The show then enjoyed a brief hiatus that lasted until May of 1938. The 1938 season also ended in October with the presentation of five of the six commissioned pieces. I found less information about the reception of the 1938 premieres, although it appears that a lukewarm response may have been part of what prompted CBS to cancel “Everybody’s Music” at the end of the season. The commission yielded new compositions from Quincy Porter, Robert Russell Bennett, R. Nathaniel Dett, Leo Sowerby, Jerome Moross, and Vittorio Giannini.
Both networks sponsored additional contests and commissions throughout the decade. NBC held a competition for American chamber works. They also commissioned a radio opera from Gian Carlo Menotti, The Old Maid and the Thief, which was premiered on April 22, 1939.
CBS made commissioning part of two weekly programs besides “Everybody’s Music.” “American School of the Air” was meant to appeal to a high school audience. The show featured American folk music, and the network asked composers to write additional music based on folk tunes. Composers who wrote for the show included Roy Harris, Ruth Crawford Seeger, and Ross Lee Finney. “Columbia Workshop Hour” was ordinarily a spoken drama program, but on two occasions it featured newly-commissioned music dramas. The first of these was Marc Blitzstein‘s I Have a Tune, in 1937. The second, two years later, was another Vittorio Giannini opera, Blennerhasset.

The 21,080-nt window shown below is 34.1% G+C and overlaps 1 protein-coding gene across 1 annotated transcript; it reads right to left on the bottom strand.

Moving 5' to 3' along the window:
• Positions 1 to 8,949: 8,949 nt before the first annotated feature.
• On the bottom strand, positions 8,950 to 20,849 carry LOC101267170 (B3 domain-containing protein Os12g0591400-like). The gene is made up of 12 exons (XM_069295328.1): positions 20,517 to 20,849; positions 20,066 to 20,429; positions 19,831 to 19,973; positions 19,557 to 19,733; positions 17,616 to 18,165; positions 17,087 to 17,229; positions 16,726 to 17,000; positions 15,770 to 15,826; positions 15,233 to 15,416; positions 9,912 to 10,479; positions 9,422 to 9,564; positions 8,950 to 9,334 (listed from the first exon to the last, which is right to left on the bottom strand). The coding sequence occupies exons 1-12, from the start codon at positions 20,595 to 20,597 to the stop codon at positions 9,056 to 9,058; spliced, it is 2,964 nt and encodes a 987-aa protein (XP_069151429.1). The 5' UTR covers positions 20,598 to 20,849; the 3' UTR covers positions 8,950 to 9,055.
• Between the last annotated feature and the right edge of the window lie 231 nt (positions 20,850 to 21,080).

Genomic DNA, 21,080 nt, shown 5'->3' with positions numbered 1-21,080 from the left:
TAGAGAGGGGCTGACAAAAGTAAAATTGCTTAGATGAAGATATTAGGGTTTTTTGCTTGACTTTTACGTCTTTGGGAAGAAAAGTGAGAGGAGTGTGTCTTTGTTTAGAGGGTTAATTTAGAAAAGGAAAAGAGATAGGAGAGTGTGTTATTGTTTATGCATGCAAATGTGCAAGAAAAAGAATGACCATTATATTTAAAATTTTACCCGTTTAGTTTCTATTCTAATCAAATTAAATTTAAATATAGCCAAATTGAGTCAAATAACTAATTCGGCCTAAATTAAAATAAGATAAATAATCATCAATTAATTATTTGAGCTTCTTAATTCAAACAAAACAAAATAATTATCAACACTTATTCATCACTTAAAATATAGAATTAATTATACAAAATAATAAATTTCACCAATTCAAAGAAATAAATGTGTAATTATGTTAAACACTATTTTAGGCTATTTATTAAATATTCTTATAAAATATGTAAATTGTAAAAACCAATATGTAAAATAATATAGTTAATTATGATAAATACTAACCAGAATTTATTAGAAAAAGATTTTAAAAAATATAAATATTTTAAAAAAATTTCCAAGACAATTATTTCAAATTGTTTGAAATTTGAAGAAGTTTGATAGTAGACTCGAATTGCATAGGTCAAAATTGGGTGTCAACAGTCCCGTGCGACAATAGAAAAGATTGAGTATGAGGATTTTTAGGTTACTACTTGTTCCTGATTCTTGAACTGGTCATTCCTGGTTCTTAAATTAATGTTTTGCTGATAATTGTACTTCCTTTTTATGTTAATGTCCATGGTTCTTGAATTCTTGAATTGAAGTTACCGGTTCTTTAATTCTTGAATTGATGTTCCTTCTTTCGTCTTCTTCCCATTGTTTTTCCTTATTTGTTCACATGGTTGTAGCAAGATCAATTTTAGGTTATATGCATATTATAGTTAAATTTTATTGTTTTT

The contests and commissions resulted in a body of work that could serve as empirical proof not only of the networks’ efforts to maintain high culture, but also of the ability of their technology to improve upon it. A “Columbia Workshop Hour” devoted to publicizing the 1937 commissions for “Everybody’s Music” underlined the notion that radio (and by implication the networks) was going to provide composers with a whole new compositional resource.